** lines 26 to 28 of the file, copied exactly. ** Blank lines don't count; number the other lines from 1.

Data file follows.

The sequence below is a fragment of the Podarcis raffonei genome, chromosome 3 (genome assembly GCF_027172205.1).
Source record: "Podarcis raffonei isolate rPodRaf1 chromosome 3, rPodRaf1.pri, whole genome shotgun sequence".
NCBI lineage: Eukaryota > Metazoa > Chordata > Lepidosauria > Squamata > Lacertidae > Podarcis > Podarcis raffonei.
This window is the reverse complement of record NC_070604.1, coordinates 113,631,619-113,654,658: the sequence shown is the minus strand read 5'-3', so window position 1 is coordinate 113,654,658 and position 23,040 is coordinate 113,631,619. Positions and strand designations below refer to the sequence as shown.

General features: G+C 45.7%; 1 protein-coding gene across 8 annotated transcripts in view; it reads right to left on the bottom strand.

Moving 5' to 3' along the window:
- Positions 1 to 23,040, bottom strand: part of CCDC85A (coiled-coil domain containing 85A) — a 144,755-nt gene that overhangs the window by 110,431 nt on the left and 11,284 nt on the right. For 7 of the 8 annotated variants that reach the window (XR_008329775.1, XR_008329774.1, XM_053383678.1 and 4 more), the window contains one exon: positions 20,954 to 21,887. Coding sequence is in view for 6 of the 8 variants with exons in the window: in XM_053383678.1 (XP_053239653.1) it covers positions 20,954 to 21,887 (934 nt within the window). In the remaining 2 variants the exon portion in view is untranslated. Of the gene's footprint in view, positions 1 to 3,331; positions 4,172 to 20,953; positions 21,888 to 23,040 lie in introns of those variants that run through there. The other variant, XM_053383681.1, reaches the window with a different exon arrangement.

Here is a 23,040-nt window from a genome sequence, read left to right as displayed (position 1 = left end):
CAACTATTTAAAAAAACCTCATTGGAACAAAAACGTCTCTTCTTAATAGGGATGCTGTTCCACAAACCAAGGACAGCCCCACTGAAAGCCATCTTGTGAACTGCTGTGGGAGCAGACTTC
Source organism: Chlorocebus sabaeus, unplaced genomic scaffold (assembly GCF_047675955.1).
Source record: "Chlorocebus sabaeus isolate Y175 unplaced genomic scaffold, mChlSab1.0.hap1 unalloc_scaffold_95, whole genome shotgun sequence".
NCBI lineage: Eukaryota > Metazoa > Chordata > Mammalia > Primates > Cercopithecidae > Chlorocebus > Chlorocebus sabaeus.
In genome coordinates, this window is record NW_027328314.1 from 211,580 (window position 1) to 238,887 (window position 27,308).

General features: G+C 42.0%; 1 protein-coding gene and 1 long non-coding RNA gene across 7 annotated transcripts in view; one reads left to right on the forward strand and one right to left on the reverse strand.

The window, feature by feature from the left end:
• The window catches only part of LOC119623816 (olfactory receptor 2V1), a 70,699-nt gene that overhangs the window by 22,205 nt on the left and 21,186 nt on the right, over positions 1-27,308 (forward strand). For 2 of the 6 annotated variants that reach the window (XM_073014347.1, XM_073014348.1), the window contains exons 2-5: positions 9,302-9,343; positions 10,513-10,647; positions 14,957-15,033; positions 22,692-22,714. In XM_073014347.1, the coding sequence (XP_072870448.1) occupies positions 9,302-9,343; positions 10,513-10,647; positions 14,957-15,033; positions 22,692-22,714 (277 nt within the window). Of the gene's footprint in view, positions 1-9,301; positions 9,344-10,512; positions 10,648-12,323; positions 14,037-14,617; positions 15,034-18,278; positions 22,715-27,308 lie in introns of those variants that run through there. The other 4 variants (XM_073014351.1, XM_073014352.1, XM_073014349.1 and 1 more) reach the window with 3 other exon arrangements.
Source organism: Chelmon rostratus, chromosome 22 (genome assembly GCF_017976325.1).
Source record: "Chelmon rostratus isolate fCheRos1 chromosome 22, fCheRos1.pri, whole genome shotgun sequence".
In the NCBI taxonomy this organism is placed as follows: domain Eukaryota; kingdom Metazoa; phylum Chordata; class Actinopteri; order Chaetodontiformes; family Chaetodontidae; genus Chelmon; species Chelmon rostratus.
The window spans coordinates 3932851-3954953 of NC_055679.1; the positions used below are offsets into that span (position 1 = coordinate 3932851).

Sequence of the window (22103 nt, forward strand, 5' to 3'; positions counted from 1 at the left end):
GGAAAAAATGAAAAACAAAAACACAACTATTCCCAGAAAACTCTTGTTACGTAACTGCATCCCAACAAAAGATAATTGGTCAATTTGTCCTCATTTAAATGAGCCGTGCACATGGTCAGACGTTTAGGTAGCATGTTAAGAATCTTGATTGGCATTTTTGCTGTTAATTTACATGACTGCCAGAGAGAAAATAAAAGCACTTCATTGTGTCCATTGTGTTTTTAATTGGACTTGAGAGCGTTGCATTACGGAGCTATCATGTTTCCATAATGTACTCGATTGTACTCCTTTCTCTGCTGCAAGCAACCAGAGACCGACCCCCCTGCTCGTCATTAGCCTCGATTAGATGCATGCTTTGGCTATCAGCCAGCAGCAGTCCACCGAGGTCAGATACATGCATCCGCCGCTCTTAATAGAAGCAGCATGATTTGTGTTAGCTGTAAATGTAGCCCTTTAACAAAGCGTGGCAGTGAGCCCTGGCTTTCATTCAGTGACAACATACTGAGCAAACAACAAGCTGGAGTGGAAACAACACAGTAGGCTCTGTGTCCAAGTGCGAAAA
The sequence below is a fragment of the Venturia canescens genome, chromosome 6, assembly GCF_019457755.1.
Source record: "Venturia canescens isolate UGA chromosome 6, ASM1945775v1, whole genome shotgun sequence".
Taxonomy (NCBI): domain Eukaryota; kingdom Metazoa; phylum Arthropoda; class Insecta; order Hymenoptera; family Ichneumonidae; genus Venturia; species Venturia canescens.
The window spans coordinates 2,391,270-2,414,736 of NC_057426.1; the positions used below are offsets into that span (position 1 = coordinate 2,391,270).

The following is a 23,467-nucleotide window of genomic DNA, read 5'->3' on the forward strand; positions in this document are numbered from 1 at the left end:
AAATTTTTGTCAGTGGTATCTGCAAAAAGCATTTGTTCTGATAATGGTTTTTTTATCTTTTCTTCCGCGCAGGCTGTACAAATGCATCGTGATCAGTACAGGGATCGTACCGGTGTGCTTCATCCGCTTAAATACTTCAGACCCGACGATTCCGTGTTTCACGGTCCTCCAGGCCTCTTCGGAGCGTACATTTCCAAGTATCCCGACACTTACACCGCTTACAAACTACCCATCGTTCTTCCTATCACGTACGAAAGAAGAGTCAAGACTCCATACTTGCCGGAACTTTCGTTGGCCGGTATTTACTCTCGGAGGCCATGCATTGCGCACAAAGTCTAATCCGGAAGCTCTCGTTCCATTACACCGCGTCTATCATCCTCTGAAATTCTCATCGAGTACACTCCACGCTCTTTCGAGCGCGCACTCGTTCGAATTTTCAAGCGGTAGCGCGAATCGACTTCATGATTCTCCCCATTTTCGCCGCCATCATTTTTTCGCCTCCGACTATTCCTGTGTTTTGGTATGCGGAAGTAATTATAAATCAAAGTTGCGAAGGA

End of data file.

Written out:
The window spans coordinates 2,391,270-2,414,736 of NC_057426.1; the positions used below are offsets into that span (position 1 = coordinate 2,391,270).

The following is a 23,467-nucleotide window of genomic DNA, read 5'->3' on the forward strand; positions in this document are numbered from 1 at the left end:
AAATTTTTGTCAGTGGTATCTGCAAAAAGCATTTGTTCTGATAATGGTTTTTTTATCTTTTCTTCCGCGCAGGCTGTACAAATGCATCGTGATCAGTACAGGGATCGTACCGGTGTGCTTCATCCGCTTAAATACTTCAGACCCGACGATTCCGTGTTTCACGGTCCTCCAGGCCTCTTCGGAGCGTACATTTCCAAGTATCCCGACACTTACACCGCTTACAAACTACCCATCGTTCTTCCTATCACGTACGAAAGAAGAGTCAAGACTCCATACTTGCCGGAACTTTCGTTGGCCGGTATTTACTCTCGGAGGCCATGCATTGCGCACAAAGTCTAATCCGGAAGCTCTCGTTCCATTACACCGCGTCTATCATCCTCTGAAATTCTCATCGAGTACACTCCACGCTCTTTCGAGCGCGCACTCGTTCGAATTTTCAAGCGGTAGCGCGAATCGACTTCATGATTCTCCCCATTTTCGCCGCCATCATTTTTTCGCCTCCGACTATTCCTGTGTTTTGGTATGCGGAAGTAATTATAAATCAAAGTTGCGAAGGA